Should Cyber specialists work in-house or a consulting firm?

Christine Wright, Senior Vice President, Hays U.S.

If you’re a cybersecurity professional, you either work in-house at a company or as part of a cybersecurity firm. For those interested in a change, it’s worth considering how the other side spends their working hours, and if the alternative is right for you. 

An in-house cyber role at a company 

Overview of an in-house cybersecurity role

You work with the same team and IT environment every day. Depending on your specific role, you assess potential threats to your corporate network, prioritize and escalate threats, and investigate potential breaches. You’re also involved in cybersecurity training for the entire company and creating an overall cyber plan.

Unless there’s an issue, in-house roles usually have nine-to-five hours. The exception to this is if you work in a Security Operations Center (SOC), where you may work alternating night shifts.

Should you choose an in-house security role?

Do you prefer to go deep on problems? Do you like to learn the ins and outs of a specific business and its operations? If so, an in-house role is best for you. An in-house role provides an opportunity to get to know business leaders and how they get work done. 

One of the downsides of an in-house role is lack of exposure. In some companies, cyber specialists get stuck in what’s known as “ticket monkey” positions, where they spend all their time prioritizing and escalating threats rather than investigating them. 

Cyber professionals in this position either need to take a proactive approach and ask for more challenging projects or consider work in a consulting or MSSP environment.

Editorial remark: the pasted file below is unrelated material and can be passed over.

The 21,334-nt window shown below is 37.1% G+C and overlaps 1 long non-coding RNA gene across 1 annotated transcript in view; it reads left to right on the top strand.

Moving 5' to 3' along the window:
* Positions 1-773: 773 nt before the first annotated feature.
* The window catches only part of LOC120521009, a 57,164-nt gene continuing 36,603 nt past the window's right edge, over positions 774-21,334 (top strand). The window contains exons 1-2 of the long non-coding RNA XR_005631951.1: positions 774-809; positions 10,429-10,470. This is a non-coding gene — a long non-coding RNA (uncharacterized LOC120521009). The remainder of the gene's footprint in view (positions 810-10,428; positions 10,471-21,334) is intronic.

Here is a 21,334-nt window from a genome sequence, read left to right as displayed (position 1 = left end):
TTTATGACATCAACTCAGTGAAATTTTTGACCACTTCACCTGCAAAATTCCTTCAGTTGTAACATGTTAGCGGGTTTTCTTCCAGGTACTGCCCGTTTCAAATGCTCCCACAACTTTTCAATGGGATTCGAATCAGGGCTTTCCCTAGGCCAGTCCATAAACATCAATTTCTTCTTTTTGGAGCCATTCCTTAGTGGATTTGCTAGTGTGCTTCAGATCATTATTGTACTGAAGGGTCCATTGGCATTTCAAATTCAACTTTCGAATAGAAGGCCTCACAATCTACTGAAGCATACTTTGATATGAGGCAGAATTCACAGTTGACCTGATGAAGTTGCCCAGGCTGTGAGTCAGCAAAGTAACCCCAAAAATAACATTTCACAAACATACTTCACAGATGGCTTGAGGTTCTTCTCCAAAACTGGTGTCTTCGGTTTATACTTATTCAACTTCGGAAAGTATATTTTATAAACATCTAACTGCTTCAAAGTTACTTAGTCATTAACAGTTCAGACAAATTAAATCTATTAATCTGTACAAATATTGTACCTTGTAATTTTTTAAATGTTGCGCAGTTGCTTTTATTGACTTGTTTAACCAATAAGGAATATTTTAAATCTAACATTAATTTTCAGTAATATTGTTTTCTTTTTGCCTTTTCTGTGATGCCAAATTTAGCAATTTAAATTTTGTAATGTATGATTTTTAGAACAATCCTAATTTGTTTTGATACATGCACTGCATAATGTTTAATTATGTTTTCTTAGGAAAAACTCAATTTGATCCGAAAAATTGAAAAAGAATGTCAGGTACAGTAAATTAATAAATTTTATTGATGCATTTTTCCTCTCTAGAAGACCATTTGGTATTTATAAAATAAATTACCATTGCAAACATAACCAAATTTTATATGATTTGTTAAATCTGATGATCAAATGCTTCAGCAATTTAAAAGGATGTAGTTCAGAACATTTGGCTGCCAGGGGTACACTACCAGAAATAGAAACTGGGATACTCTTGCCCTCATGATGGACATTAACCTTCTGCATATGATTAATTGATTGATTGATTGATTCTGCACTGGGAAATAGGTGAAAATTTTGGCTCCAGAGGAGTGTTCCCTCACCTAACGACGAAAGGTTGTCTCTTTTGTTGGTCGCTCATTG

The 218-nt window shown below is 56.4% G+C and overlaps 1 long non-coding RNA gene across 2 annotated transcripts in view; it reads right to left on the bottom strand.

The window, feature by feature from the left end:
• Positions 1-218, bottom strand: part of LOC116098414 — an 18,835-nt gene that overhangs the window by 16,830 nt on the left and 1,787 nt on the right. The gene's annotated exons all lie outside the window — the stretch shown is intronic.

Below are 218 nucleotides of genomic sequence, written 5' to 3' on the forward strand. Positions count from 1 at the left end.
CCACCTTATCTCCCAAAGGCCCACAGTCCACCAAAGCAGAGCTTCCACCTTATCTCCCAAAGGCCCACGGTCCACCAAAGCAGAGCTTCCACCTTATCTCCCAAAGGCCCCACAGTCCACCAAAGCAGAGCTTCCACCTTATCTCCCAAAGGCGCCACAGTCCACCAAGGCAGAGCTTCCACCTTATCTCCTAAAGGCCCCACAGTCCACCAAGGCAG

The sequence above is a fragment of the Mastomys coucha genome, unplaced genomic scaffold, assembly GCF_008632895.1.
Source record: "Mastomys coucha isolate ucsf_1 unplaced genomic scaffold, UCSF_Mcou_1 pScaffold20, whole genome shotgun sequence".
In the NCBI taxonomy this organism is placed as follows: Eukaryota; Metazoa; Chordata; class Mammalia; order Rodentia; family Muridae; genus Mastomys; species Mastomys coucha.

A cyber role at a consulting firm or Managed Security Services Provider (MSSP)

Overview of an MSSP or consulting role

In a consulting role or MSSP role, you’re working on projects for multiple clients. In a consulting firm, you’ll work on a specific project for an engagement and then quickly move on. In an MSSP role, you’re working for several long-term clients. Oftentimes, a consulting firm offers a specific, niche cybersecurity service like penetration testing while an MSSP offers comprehensive cybersecurity services for enterprises who want to outsource their SOC operation. 

Should you choose a consulting or MSSP role?

Consulting roles and MSSP roles give cyber specialists exposure to a wide range of business and IT environments. If you’re trying to extend the breadth of your expertise, or you find the routine work of an in-house role dull, a consulting or MSSP role might be for you.

While these roles are great for gaining exposure and a wide range of experience, short-lived engagements can become exhausting and frustrating. In a consulting environment, you’re at the mercy of your firm’s process efficiency. If your firm doesn’t have an efficient way for onboarding and servicing new clients, every engagement can feel like reinventing the wheel. 

In an MSSP environment, you may not have the chance to give clients as much attention as you’d like. So it’s important to know whether your personality is suited to fast-paced engagements with multiple clients before making a change. 

As a cybersecurity professional, you’re part of an exciting field. But it’s important to assess all your career options and find a work environment that suits your goals and interests.